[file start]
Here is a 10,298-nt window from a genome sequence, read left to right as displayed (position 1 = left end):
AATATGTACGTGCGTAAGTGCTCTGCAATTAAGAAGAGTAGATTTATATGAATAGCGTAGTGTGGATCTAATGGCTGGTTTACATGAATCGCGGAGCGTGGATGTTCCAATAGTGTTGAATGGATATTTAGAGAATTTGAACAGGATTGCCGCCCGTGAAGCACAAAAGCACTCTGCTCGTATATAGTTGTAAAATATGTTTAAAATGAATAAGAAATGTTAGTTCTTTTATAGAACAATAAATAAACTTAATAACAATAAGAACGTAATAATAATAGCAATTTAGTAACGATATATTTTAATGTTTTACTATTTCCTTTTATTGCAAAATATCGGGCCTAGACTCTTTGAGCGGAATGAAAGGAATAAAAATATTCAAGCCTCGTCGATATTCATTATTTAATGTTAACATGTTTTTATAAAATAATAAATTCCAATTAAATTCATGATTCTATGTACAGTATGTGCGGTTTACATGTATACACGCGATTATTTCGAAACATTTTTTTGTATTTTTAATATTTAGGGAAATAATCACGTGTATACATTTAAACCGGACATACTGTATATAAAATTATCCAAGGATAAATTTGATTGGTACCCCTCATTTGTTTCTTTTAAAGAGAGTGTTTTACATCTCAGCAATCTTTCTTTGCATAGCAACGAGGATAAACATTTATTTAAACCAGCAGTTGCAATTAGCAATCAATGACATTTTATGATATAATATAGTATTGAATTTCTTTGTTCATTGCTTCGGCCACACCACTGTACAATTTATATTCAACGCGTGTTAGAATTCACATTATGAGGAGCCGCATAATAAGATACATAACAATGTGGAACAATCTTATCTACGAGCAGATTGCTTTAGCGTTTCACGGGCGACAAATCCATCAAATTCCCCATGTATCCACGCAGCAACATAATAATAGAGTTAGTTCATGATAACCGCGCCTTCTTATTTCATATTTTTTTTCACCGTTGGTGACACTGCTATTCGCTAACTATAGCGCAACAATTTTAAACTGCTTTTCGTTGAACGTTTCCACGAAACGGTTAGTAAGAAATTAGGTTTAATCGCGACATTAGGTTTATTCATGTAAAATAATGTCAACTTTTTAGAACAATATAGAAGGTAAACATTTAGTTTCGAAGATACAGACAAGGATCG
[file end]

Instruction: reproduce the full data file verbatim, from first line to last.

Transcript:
Here is a 10,298-nt window from a genome sequence, read left to right as displayed (position 1 = left end):
AATATGTACGTGCGTAAGTGCTCTGCAATTAAGAAGAGTAGATTTATATGAATAGCGTAGTGTGGATCTAATGGCTGGTTTACATGAATCGCGGAGCGTGGATGTTCCAATAGTGTTGAATGGATATTTAGAGAATTTGAACAGGATTGCCGCCCGTGAAGCACAAAAGCACTCTGCTCGTATATAGTTGTAAAATATGTTTAAAATGAATAAGAAATGTTAGTTCTTTTATAGAACAATAAATAAACTTAATAACAATAAGAACGTAATAATAATAGCAATTTAGTAACGATATATTTTAATGTTTTACTATTTCCTTTTATTGCAAAATATCGGGCCTAGACTCTTTGAGCGGAATGAAAGGAATAAAAATATTCAAGCCTCGTCGATATTCATTATTTAATGTTAACATGTTTTTATAAAATAATAAATTCCAATTAAATTCATGATTCTATGTACAGTATGTGCGGTTTACATGTATACACGCGATTATTTCGAAACATTTTTTTGTATTTTTAATATTTAGGGAAATAATCACGTGTATACATTTAAACCGGACATACTGTATATAAAATTATCCAAGGATAAATTTGATTGGTACCCCTCATTTGTTTCTTTTAAAGAGAGTGTTTTACATCTCAGCAATCTTTCTTTGCATAGCAACGAGGATAAACATTTATTTAAACCAGCAGTTGCAATTAGCAATCAATGACATTTTATGATATAATATAGTATTGAATTTCTTTGTTCATTGCTTCGGCCACACCACTGTACAATTTATATTCAACGCGTGTTAGAATTCACATTATGAGGAGCCGCATAATAAGATACATAACAATGTGGAACAATCTTATCTACGAGCAGATTGCTTTAGCGTTTCACGGGCGACAAATCCATCAAATTCCCCATGTATCCACGCAGCAACATAATAATAGAGTTAGTTCATGATAACCGCGCCTTCTTATTTCATATTTTTTTTCACCGTTGGTGACACTGCTATTCGCTAACTATAGCGCAACAATTTTAAACTGCTTTTCGTTGAACGTTTCCACGAAACGGTTAGTAAGAAATTAGGTTTAATCGCGACATTAGGTTTATTCATGTAAAATAATGTCAACTTTTTAGAACAATATAGAAGGTAAACATTTAGTTTCGAAGATACAGACAAGGATCG